PTC’s LiveWorx, still in progress, is an annual lovefest for the IoT industry, with the additional benefit (to PTC) of boosting/cementing its already strong presence within the industrial IoT sector. The company’s ThingWorx platform competes with other IoT application enablement platforms, but is strongly differentiated. It is a purpose-built offer for manufacturing and a comprehensive platform that appeals to a growing number of PTC’s installed base which use its other offerings, including its CAD (Creo) tool and its Product Lifecycle Manufacturing and Service Management software. This year, the event was fortified by a major new release of the platform, ThingWorx 8, which adds enhanced platform capabilities and role-specific applications for engineering and manufacturing, along with new partners, more expansive educational programs, and a new collection of service offerings for customers and partners. Read more of this post

Cost Conundrum as Companies Quit IoT Shows Need for a New Business Model

I. Grant

Summary Bullets:

• Cost and higher priorities have led some firms to abandon their IoT plans

• IoT generates a small fraction of operators’ income

New research by GlobalData shows that the companies that give up on their IoT projects do so because they are too expensive to implement (41%), and because their priorities shift (23%). Another 21% found they are too costly to maintain.

GlobalData asked more than 1,000 users worldwide, mostly industrial firms, about their IoT investment intentions. Replies show that getting budget is less of an issue this year than last, suggesting firms are more willing to try out the technology. However, this also led to more projects being abandoned later in the project lifecycle. While most firms kill their IoT projects in the investigation phase, all firms in GlobalData’s 2016 survey pulled the plug at the latest during the pilot stage. This year, 6% abandoned their projects in each of the deployment and post-deployment phases, citing implementation and maintenance costs reasons. Read more of this post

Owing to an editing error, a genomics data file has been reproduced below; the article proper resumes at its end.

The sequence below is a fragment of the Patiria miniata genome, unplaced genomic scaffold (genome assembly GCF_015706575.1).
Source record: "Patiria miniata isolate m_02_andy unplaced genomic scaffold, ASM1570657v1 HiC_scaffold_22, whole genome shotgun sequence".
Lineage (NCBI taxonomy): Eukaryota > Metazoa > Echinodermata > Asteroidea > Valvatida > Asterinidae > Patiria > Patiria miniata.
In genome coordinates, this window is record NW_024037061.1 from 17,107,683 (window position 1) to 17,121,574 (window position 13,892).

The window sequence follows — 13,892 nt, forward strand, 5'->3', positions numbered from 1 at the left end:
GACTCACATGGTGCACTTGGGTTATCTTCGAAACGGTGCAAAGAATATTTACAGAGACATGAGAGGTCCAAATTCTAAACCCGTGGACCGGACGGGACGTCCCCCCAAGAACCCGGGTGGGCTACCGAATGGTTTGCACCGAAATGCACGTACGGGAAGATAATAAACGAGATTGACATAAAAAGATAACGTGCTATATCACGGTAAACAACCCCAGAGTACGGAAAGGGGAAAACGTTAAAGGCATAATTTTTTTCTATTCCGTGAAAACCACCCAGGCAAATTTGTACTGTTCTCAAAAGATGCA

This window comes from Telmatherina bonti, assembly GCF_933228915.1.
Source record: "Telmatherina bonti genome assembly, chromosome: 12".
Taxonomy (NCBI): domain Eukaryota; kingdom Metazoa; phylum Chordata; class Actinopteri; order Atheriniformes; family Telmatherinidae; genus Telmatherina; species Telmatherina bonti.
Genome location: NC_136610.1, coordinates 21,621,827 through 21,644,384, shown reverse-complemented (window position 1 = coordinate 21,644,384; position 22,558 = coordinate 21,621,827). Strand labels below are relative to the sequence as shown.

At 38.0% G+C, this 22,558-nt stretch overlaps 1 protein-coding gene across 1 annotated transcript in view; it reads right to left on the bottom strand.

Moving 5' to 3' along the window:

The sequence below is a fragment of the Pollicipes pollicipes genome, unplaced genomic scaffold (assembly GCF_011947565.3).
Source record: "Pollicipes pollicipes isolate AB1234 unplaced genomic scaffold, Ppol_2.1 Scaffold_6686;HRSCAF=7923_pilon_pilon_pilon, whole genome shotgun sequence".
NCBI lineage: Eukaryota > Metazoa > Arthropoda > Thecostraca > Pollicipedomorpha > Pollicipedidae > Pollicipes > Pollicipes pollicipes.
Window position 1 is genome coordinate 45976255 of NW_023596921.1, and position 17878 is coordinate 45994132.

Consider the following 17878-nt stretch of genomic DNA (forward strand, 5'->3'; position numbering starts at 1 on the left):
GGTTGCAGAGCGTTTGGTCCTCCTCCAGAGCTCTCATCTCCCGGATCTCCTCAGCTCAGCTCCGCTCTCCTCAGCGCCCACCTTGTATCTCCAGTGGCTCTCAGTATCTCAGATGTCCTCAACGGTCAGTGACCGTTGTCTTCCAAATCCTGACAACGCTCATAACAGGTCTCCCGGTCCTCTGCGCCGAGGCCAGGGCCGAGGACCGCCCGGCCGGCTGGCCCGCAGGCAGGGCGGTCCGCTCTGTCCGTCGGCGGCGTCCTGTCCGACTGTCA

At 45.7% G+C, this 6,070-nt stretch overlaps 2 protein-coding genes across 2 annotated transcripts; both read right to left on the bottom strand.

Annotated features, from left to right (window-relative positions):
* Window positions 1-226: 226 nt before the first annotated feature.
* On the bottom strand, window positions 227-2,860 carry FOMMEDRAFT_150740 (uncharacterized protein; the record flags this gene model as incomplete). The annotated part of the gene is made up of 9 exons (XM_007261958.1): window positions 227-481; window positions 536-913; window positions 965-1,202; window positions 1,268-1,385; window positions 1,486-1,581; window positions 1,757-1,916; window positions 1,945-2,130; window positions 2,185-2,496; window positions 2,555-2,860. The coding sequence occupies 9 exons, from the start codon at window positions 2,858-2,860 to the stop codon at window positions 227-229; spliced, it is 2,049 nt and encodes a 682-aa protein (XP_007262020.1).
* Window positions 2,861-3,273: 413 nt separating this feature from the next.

AT&T, Verizon Stake Out U.S. Microwave Spectrum Licenses Ahead of Big 5G Broadband Expectations

B. Washburn

B. Washburn

Summary Bullets:

  • 5G’s high-frequency component holds the promise of very high-performance/low-latency millimeter wave mass-market communications. AT&T and Verizon are aiming for companies with large bundles of spectrum licenses.
  • Millimeter wave license holders struggled to monetize the business. The 5G spec makes mass-market promises, but the technology has to break cost and power usage barriers.

The latest U.S. spectrum auction wound down in April, raising US$19.8 billion – less than half of what the U.S. government expected – for 70 MHz of spectrum sold for cellular communications in the desirable sub-1 GHz band. Comcast, T-Mobile and Dish Networks bid heavily. But, incumbent mobile operators AT&T, Verizon and Sprint, usually starved for spectrum and willing to spend big, barely made a showing. Read more of this post

The Detail Devils of the IoT

I. Grant

Summary Bullets:

  • The John Deere copyright clause is a stark warning to scrutinize IoT EULAs.
  • Inaction could kill recurring revenue business models for thousands of manufacturers.

Companies looking to take advantage of the Internet of Things (IoT) need to scrutinize their end-user license agreements (EULAs). This follows an attempt by tractor manufacturer John Deere to use the Digital Millennium Copyright Act (DMCA), US legislation designed to prevent theft of intellectual property such as videos and music, to force customers to use licensed channels to repair their machines. Read more of this post